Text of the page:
But recent research by the management consultants McKinsey & Co suggests that companies adopting it might find themselves in that much sought-after "win-win-win situation". Far from being "a temporarily fashionable but shortlived remedy", it provides a significant "opportunity to increase the flexibility and openness of employment markets", argues Helmut Hagemann, a director in the firm's Munich office. "Most of all, it creates opportunities for everyone - companies, staff, the economy as a whole - to win."
Noting that only about 38 per cent of employees in a study of workers in German companies were interested in switching to part-time work, Mr Hagemann says that companies have to give employees the right incentives to change their minds. Many women, and an increasing number of men, are keen on the concept. But the decision depends on the financial consequences.
"If employers want to introduce part-time work quickly and on a large scale, they must either ensure that the drop in take-home pay for part- time work is perceptibly smaller than the reduction in time worked or avoid a pay cut altogether by withdrawing other benefits," he writes in an article called "How Working Less Can Mean More" in the latest issue of the McKinsey Quarterly.
On the other hand, there are huge potential savings for employers. Higher productivity, lower absenteeism and a more intensive use of capital yield savings equivalent to 5.5 per cent of total personnel and capital costs, says Mr Hagemann. With introducing and implementing part-time working arrangements representing a cost of only 1.1 per cent, that leaves a net gain to the company of 4.4 per cent - equivalent to roughly a fifth of the personnel cost of the employees opting for part-time work.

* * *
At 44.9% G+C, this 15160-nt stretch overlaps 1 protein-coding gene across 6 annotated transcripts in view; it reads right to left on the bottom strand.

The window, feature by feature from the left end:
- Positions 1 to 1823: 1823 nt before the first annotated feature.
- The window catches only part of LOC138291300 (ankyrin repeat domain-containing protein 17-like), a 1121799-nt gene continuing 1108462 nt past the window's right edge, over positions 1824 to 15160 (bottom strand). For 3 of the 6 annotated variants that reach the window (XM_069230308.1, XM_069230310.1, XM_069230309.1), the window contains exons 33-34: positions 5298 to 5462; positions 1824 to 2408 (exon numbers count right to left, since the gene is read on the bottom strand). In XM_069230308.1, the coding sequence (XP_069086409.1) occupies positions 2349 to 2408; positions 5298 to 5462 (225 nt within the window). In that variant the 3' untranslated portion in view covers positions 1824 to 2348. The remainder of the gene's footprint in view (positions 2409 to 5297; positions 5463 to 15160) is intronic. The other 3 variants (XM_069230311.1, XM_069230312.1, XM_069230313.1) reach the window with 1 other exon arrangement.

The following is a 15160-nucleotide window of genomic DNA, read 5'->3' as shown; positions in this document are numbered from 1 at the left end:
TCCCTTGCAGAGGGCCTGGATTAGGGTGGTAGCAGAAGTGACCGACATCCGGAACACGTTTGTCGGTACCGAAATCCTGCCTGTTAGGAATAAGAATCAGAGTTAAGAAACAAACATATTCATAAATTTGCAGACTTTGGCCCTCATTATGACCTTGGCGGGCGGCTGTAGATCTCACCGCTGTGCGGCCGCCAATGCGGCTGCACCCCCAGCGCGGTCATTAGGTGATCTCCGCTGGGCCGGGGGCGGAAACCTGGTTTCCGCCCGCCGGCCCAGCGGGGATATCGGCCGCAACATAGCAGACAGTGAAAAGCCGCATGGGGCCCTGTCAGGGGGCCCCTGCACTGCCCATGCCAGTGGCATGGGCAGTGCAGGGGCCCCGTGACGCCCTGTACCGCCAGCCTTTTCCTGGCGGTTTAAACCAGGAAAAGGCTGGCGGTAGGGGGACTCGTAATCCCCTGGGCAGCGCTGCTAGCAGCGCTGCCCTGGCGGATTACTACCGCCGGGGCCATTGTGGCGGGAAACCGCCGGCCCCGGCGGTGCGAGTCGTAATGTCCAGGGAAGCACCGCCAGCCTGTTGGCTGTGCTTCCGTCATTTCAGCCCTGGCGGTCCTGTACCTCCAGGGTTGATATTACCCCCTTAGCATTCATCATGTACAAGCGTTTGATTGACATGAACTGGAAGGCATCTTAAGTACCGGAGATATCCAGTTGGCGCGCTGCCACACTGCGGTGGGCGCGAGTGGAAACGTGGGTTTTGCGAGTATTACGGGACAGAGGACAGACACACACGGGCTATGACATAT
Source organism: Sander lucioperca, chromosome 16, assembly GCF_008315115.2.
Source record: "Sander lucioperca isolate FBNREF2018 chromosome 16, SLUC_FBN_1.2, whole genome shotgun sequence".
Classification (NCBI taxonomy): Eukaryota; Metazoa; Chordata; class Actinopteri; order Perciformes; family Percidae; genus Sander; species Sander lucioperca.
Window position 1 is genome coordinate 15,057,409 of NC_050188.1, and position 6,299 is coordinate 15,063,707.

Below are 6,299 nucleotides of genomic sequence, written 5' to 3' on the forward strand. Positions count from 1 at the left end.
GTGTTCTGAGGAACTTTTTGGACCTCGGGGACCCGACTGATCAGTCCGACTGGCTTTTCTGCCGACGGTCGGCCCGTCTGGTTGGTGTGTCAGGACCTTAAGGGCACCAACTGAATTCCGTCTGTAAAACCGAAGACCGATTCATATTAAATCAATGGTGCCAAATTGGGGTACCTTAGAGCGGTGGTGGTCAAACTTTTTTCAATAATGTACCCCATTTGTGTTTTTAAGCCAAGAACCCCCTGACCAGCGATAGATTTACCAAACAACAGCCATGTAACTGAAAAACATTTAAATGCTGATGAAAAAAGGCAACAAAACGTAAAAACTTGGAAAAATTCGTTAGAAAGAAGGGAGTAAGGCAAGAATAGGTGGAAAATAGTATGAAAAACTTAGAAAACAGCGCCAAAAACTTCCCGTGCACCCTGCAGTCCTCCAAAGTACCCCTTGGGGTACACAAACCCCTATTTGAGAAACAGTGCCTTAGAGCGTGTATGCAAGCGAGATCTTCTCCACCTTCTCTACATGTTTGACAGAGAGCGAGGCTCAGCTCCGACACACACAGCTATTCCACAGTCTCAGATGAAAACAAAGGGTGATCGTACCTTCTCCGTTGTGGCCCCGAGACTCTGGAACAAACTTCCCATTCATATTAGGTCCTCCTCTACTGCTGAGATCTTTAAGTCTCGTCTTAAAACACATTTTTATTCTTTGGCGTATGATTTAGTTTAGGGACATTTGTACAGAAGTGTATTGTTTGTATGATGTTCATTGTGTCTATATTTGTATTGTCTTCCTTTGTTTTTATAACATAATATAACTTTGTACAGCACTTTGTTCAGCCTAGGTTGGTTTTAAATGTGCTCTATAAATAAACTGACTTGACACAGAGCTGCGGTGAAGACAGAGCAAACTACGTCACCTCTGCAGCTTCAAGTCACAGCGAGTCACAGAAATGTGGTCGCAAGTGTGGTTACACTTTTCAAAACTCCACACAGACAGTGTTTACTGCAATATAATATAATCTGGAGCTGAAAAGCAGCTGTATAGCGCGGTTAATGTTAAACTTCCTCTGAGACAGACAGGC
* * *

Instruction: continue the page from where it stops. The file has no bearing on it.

Recurring net savings of this type will cover the one-time cost of converting to part-time work in two years or less for roughly 60 per cent of jobs, according to the study by Mr Hagemann and his colleagues. But this also means that about 40 per cent of jobs will not yield economic benefits if they are converted from full time to part time. So, employers need to develop solutions specially designed for jobs classified as suitable for being converted.
But introducing part-time work is not just about cutting costs. The appeal from the employer's point of view, says Mr Hagemann, "lies in the productivity gains that can be realised".
These can be obtained in three ways. The first is standard part-time work, where an employee simply works fewer hours or days than the conventional worker and improves his or her individual performance. The McKinsey team found that a reduction in hours led to computer operators improving productivity by an average of 20 per cent without increasing stress levels.
Second is cyclical part-time. This allows peaks and troughs in demand to be handled more efficiently. In industries such as banking, retail and tourism companies can reduce overtime costs through annualised-hours contracts or deploying part-timers to supplement core full-timers.
Finally, shift-based part-time work can extend a company's operating hours. In manufacturing industries with expensive equipment capital productivity can be increased by operating more than one shift per day. Even if union agreements prevent full-time shifts being adopted, short "twilight" shifts at the beginning or end of the day can make a significant difference.
Governments can also gain from this approach. As an employer, the public sector can use innovative part-time schemes. "If governments want to capture the considerable savings that are possible with more widespread flexible part-time work, it is in their interests to widen the gap between part-time wages and unemployment benefits to make working part-time the more financially worthwhile option," concludes Mr Hagemann.